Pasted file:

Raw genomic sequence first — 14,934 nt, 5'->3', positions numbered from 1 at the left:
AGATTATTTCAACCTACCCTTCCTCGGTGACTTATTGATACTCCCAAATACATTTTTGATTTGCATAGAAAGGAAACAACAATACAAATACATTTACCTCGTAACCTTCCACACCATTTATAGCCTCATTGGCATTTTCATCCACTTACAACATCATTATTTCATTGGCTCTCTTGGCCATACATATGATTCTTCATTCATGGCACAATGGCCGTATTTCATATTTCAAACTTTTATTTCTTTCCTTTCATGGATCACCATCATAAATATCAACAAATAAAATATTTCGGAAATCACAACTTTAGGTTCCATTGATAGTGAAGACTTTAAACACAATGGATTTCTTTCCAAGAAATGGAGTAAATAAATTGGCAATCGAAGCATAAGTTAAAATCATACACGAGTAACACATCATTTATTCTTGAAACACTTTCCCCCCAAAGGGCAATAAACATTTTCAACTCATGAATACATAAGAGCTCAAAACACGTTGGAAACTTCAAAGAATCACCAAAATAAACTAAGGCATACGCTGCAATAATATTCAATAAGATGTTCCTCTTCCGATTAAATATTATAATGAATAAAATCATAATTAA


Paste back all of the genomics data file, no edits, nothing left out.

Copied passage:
Raw genomic sequence first — 14,934 nt, 5'->3', positions numbered from 1 at the left:
AGATTATTTCAACCTACCCTTCCTCGGTGACTTATTGATACTCCCAAATACATTTTTGATTTGCATAGAAAGGAAACAACAATACAAATACATTTACCTCGTAACCTTCCACACCATTTATAGCCTCATTGGCATTTTCATCCACTTACAACATCATTATTTCATTGGCTCTCTTGGCCATACATATGATTCTTCATTCATGGCACAATGGCCGTATTTCATATTTCAAACTTTTATTTCTTTCCTTTCATGGATCACCATCATAAATATCAACAAATAAAATATTTCGGAAATCACAACTTTAGGTTCCATTGATAGTGAAGACTTTAAACACAATGGATTTCTTTCCAAGAAATGGAGTAAATAAATTGGCAATCGAAGCATAAGTTAAAATCATACACGAGTAACACATCATTTATTCTTGAAACACTTTCCCCCCAAAGGGCAATAAACATTTTCAACTCATGAATACATAAGAGCTCAAAACACGTTGGAAACTTCAAAGAATCACCAAAATAAACTAAGGCATACGCTGCAATAATATTCAATAAGATGTTCCTCTTCCGATTAAATATTATAATGAATAAAATCATAATTAA